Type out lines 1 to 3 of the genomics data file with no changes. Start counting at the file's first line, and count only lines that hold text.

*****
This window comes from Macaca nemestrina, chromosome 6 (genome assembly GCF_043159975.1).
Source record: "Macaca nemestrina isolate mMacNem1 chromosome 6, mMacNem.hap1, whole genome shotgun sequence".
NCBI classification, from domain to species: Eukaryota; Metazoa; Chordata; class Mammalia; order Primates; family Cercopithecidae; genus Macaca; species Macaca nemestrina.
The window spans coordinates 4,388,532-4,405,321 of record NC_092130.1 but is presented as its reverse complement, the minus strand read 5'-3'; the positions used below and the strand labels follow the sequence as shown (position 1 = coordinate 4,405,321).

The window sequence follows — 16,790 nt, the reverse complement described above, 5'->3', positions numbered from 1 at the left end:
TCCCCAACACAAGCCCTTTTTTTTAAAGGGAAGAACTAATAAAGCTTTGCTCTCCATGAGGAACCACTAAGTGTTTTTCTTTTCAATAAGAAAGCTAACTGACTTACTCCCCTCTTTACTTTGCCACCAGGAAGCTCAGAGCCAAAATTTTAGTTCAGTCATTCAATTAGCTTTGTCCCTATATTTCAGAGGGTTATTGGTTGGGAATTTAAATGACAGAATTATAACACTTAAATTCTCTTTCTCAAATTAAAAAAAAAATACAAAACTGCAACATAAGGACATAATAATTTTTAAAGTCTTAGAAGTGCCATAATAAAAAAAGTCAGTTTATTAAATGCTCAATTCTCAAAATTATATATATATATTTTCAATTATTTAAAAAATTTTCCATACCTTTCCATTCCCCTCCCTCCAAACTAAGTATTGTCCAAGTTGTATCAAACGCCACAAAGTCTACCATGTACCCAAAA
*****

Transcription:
This window comes from Macaca nemestrina, chromosome 6 (genome assembly GCF_043159975.1).
Source record: "Macaca nemestrina isolate mMacNem1 chromosome 6, mMacNem.hap1, whole genome shotgun sequence".
NCBI classification, from domain to species: Eukaryota; Metazoa; Chordata; class Mammalia; order Primates; family Cercopithecidae; genus Macaca; species Macaca nemestrina.